Liz, a 30-year-old engineer from Allentown, agrees. “It’s hard because so much has happened in the past three years, and police shootings have been thrust to the forefront and have received a lot more attention than they have in the past. And rightly so,” she says. “I felt a lot like I was hyperaware of the issues in the show [because of that]... [When Reggie almost gets shot] I was like, ‘Why are you pointing a gun at an unarmed student? Oh wait, nevermind. I get it. Cause like, serve and protect but only if you’re white.’ It’s terrible.”
Colorism is a real thing.
What about when the show explores colorism, and the divergent experiences of Coco — once Sam's best friend, later Sam's greatest archnemesis — who is darker skinned, versus Sam, who is mixed-race? “That I was really only marginally aware of,” Liz says. “And that episode made me feel sad. The disintegration of their relationship and how society treated each of them, it was really shitty. On the other hand, if you see the relaitonship between Sam and Troy, and Troy and Coco, he treats both of them like garbage. So like, at least he’s consistent. He’s a piece of garbage all around.”
Hilary, a 29-year-old Chicago-based cheesemonger, agrees that being confronted with colorism is kind of a bummer! “I guess I was surprised to see that as a continual battle. I’m not really thinking about how white I am all the time,” she offers. “I feel terrible for Coco though, she has this whole other experience than Sam and she is really trying to fit in a more European sort of standard.” Yes, Hilary. The struggle is real — and the colorism runs deep.
There’s a lot to learn.
“[‘Dear White People’] has an interesting dichotomy of it being important to watch and also really good television,” Will says. “It’s important and adds to collective understanding and collective empathy in a way that is also very well told.”
Liz is on the same page — she appreciated the storytelling, and also how the show managed to deliver a message without being preachy while still injecting humor into the experience. “I thought it was really funny, and I feel like it wasn’t overbearing and it wasn’t heavy-handed and I’m more aware than I was before. I won’t say I fully understand because obviously that’s not my experience so I won’t, but I think I comprehend more and better than I did previously. But I think they really did a great job with the humor of it all, because, gotdamn.”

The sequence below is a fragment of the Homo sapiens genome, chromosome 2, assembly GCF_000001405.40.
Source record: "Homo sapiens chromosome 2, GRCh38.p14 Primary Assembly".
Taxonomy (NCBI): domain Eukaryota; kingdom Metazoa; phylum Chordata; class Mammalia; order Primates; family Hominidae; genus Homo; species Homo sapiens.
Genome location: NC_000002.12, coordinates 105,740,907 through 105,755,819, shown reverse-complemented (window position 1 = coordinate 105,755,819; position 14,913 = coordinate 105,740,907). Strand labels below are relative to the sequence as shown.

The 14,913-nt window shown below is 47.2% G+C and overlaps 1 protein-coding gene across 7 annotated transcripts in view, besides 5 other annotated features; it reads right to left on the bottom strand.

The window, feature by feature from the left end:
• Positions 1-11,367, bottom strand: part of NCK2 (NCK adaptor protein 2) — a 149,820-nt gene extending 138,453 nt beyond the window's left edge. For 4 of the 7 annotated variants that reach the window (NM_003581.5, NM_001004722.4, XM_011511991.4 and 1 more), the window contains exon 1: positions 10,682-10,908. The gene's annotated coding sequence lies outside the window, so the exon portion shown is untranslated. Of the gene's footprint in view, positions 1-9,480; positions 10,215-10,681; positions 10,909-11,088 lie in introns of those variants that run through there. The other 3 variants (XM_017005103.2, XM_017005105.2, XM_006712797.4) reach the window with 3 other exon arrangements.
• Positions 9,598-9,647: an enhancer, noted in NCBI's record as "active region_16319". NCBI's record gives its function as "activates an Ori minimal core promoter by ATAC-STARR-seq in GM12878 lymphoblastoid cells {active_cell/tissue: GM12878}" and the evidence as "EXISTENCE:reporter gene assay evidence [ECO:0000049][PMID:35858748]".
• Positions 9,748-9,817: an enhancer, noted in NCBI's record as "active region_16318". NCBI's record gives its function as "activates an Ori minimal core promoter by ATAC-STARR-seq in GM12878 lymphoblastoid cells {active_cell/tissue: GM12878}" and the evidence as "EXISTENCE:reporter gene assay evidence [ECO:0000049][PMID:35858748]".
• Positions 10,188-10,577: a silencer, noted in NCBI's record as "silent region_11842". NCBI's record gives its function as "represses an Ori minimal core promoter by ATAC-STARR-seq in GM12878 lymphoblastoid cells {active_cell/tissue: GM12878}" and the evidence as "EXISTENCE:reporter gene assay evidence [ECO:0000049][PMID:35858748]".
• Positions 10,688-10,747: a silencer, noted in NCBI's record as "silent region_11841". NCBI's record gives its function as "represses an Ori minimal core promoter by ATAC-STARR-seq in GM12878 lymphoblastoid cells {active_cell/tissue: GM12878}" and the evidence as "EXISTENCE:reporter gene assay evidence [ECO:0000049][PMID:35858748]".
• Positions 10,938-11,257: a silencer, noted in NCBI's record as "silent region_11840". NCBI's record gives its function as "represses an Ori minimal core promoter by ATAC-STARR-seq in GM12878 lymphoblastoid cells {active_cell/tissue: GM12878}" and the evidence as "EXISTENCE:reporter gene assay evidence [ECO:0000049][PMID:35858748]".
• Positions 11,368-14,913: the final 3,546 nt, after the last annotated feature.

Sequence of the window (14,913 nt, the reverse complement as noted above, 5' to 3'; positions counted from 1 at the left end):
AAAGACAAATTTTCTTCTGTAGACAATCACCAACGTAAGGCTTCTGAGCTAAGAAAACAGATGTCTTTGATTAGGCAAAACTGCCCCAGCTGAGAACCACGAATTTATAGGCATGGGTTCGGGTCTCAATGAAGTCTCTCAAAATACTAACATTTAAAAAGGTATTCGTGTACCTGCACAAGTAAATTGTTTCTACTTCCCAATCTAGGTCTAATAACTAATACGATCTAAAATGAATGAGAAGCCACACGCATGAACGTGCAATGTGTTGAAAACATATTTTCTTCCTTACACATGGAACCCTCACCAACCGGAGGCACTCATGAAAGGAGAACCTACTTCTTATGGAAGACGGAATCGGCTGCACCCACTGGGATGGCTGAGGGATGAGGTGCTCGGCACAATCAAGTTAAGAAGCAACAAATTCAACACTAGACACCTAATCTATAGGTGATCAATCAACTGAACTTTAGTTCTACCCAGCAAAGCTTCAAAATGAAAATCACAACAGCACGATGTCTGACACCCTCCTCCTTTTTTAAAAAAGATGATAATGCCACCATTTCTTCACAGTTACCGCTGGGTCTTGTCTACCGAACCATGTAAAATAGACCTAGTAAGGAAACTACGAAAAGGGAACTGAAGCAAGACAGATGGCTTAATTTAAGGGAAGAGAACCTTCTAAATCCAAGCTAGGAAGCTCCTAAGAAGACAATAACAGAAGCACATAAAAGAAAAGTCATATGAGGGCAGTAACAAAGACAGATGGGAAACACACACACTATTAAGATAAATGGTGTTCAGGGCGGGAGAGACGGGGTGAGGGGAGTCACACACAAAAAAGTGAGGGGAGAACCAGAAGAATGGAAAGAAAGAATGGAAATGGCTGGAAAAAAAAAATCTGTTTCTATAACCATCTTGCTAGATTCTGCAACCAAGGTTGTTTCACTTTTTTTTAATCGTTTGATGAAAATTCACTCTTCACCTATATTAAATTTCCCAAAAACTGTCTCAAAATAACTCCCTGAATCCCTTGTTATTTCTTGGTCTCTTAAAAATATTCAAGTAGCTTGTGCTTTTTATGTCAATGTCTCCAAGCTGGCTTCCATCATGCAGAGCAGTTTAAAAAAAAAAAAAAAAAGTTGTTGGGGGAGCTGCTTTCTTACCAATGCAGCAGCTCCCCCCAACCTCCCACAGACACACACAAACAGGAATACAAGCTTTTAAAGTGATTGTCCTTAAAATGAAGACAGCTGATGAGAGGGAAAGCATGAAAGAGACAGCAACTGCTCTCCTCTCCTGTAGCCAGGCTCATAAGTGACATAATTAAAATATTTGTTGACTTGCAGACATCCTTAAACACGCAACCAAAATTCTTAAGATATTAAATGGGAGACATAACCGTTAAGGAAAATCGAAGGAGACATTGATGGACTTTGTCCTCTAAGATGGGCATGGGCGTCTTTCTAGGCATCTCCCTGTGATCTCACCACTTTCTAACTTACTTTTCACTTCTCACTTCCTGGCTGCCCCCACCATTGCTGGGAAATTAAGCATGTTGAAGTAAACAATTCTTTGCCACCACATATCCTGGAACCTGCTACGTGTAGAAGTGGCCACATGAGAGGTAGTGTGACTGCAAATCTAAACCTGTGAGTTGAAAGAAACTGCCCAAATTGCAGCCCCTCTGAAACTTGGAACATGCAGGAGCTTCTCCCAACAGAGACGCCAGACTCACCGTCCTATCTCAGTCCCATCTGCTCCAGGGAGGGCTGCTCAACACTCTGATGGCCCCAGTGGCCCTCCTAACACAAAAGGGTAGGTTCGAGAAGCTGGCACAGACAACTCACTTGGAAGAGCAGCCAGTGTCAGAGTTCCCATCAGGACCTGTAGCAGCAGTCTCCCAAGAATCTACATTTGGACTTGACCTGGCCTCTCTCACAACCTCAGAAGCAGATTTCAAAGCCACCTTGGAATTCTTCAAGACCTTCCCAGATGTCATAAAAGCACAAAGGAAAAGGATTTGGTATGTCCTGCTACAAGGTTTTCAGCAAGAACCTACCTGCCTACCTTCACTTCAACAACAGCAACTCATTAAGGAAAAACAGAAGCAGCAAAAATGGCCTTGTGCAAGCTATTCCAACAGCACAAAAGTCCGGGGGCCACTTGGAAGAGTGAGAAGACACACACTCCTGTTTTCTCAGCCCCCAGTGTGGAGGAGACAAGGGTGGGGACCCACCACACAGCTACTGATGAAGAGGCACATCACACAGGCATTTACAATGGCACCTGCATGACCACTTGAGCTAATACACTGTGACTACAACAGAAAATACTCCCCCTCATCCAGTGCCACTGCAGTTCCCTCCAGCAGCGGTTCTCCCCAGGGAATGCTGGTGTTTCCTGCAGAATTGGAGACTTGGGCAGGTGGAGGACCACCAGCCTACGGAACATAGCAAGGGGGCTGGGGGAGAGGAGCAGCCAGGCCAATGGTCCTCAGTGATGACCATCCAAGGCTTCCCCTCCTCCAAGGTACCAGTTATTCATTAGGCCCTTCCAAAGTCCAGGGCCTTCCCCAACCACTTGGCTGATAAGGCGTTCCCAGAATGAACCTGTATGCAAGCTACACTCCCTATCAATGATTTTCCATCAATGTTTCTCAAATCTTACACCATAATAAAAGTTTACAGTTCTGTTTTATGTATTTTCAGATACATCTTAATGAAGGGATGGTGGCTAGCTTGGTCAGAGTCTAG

Same with Hilary. “I guess I do kind of feel like I have a responsibility to watch shows like [this one]. Just offers you a different perspective,” she says. “I think sometimes the problem with white people is that you don’t want to get out of your comfort zone, you don’t realize you’re in a comfort zone. But I think trying to understand the black experience better is important for everybody.“
And there should be more room for stories like these.
The only thing that made Hilary uncomfortable was the reactionary response to the show in the first place. “It made me uncomfortable how white people are reacting to it on the internet. It’s ridiculous. And they address that in the show… [Sam]’s talking about just sharing art and stuff that is focused on the black experience and that’s not physically threatening [to white people], so grow up white people.”
“This is exceptional filmmaking,” Will says. Agreed! “It’s good for America, it’s good for the world. It’s a piece of art that is welcoming people to be more understanding.”
So yeah. Turns out some white people love “Dear White People.” And judging something before you've watched or experienced it — well, let's save that for Patti Lupone.